Stephen Reader covers politics for It's a Free Country, WNYC's interactive politics site. He joined the station in 2010 and has also worked for Studio 360, WNYC's Peabody Award-winning show about art, culture, and creativity.
What Meghan McCain and Michael Ian Black Can Teach Us About Partisanship
Thursday, June 21, 2012
Michael Ian Black isn't known for shooting guns. He's better known as the actor and comedian who's character in Wet Hot American Summer had a hippy, wedding-like ceremony with his same-sex partner.
Which is to say, Black is known for being more to the left of the dial. That's true of his politics, too. A self-described liberal, Black always shied away from guns—that is, until he met Meghan McCain. Yes, that Meghan McCain, the MSNBC contributor and daughter of a certain former presidential candidate from Arizona.
"There wasn't a lot of gunplay in Hillsborough, New Jersey," where he grew up, explained Black during an appearance on The Brian Lehrer Show Thursday with his conservative counterpart, McCain.
The two have written a new book together, affectionately (and irreverently) titled, America, You Sexy B****. It's about finding common ground with those who are supposed to be your political opposites—which is just what the authors did. One of the ways Black and McCain bonded was when she took him shooting with her brothers in Arizona.
"I'd never fired a gun before," Black continued. "I went to summer camp when I was 9 or 10, and they had a rifle range, and I objected on conscientious grounds. I was that kind of kid."
He was that kind of adult, too. But after a few pulls of the trigger with Meghan McCain, he was converted. "I loved it. I’m now a huge supporter of the Second Amendment."
Peeling off the labels
Black said that McCain opened his eyes not just to gun culture, but also military culture, and even subjects like the conservative argument against health care reform (which Black now understands better, without fully embracing). She "absolutely" influenced his politics, he said.
McCain picked up a few things from Black, too.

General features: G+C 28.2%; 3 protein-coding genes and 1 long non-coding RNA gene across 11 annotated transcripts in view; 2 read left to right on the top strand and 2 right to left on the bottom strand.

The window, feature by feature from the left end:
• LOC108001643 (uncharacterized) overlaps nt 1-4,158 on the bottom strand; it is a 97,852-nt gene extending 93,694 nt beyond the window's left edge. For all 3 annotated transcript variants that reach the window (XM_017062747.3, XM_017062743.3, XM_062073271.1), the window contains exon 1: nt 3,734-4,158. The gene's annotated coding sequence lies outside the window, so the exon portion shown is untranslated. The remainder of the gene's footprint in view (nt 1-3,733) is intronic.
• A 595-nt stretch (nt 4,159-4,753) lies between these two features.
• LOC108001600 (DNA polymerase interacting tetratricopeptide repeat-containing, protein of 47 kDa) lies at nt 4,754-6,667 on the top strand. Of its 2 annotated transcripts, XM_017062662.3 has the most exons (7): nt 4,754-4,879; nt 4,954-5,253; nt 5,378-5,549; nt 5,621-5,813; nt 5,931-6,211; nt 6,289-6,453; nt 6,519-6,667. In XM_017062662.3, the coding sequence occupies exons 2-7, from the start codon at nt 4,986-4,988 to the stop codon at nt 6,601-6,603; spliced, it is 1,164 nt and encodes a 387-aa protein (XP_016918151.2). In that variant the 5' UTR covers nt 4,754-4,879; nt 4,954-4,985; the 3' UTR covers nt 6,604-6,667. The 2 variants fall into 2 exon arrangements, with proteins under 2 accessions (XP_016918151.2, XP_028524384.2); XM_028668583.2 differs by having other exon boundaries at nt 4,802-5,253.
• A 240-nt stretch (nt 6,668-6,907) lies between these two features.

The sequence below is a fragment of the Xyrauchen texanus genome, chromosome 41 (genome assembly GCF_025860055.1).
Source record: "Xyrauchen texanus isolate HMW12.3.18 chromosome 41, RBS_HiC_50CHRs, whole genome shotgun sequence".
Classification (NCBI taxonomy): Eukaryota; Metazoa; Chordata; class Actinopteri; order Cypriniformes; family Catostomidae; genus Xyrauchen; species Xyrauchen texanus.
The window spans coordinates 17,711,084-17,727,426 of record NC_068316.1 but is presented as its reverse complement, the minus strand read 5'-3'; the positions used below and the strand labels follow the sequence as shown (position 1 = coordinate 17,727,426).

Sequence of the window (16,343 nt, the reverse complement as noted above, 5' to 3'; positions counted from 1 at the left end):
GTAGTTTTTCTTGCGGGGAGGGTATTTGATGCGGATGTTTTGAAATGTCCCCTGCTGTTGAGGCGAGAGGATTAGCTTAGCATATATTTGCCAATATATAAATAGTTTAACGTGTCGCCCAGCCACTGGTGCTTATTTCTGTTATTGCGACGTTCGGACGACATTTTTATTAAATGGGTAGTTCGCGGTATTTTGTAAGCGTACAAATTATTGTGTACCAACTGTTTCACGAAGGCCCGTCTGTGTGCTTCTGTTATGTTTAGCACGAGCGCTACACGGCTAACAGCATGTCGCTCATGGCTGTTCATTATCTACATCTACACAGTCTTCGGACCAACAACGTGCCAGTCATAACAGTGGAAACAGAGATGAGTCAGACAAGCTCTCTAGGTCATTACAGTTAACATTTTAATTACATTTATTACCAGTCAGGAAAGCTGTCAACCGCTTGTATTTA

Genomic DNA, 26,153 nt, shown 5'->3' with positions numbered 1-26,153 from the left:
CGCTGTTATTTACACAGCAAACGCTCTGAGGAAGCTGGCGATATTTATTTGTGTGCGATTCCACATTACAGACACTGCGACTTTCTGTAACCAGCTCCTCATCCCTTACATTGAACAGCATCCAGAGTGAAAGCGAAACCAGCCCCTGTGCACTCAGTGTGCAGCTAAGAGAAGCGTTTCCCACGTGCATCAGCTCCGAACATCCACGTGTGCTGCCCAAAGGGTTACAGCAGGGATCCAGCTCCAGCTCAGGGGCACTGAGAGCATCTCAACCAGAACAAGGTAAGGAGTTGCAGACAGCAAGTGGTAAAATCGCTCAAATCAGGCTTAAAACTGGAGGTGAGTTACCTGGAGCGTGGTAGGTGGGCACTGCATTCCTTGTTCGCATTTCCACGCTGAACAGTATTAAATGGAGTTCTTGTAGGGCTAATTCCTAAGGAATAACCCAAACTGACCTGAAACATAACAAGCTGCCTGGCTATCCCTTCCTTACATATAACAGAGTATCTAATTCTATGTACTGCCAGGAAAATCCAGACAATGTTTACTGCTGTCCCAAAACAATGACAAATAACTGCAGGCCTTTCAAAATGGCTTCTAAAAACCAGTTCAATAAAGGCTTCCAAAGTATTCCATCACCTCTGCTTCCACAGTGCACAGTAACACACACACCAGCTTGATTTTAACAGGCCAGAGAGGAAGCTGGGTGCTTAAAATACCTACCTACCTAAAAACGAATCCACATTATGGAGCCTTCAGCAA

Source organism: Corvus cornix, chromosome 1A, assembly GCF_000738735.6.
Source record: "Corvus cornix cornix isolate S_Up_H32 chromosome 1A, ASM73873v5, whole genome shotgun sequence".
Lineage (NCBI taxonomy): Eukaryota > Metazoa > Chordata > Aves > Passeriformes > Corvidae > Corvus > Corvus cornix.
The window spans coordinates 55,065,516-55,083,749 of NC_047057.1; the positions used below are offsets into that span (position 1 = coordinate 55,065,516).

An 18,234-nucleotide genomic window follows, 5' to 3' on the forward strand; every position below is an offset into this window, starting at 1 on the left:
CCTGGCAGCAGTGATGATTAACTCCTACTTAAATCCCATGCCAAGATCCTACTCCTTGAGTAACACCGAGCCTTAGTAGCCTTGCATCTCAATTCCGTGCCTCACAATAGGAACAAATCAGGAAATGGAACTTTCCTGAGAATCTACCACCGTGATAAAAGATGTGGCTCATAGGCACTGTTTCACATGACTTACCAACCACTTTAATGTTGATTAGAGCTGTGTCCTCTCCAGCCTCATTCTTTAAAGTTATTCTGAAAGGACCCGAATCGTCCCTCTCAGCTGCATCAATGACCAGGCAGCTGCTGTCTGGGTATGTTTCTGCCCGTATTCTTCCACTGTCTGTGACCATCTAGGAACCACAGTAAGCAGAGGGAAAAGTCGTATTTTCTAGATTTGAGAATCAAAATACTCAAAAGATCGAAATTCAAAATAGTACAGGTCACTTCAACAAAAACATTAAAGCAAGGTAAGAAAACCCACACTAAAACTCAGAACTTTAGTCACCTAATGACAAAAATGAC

"I don’t think I realized how I was stereotyping Democrats and liberals when I first met them," she said. "I was sort of stereotyping Michael before I met him, that I was somehow more patriotic or loved America in a way he could never understand. Then I realized I was doing that actually a lot to people."
Really, we all do. The world is a complicated and messy place, full of complicated and messy people. It's much easier for us to think of each other as Democrats or Republicans, liberals or conservatives, than to confront the reality that it isn't nearly as simple as that. Do those words do any justice to describing our personal politics? Can we boil down all of our opinions about the proper way to live, to govern, and to be governed into a single, clunky word that probably doesn't mean the same thing to any two people?
"The label doesn't mean that much," Black affirmed. "That's what we're finding all across the country. These labels, Democrat, Republican, liberal, conservative, are more or less media constructions that serve a narrative, but don't reflect the way people actually live."
For that reason, it's important for people to revisit a quaint tradition in human history: Talking to one another.
"Michael sort of showed me how I was behaving," McCain said. "When people who were proud Obama supporters would say so in the first 10 minutes, he was like, you completely shut down and kind of turn into a snot a little bit."
Patriotism, or paranoia?
Black said he came away from writing the book with a new theory about what makes Democrats and Republicans different.
"My intuitive sense about Republicans and Republicanism is that Democrats are afraid for the future, and Republicans are afraid for the present," Black told Brian Lehrer. "My sense is a lot of fear in the Republican mindset about what's currently occurring and how to prevent some sort of apocalypse they see coming every day of their life. That means a constant march against tyranny, a constant watch against forces of evil. To me, that's paranoia; to Meghan, maybe not."
Which brings us back to gun ownership: Does this explain the right's affinity for firearms?
"For me it's all about self-defense and protection," McCain said. "I just feel like it's about defending ourselves if something could happen."
"You're terrified of zombies," Black added.
"I'm terrified of zombies," McCain agreed, laughing. "It's a joke, but there's part of me that's like, if something happens in this country, if there's a terrorist attack, I'm gonna be able to defend myself and I'm not going to go down without a fight. Michael thinks that's paranoid. I think it's patriotic."
It's a perspective neither McCain nor Black would have if they hadn't gone shooting together in the first place.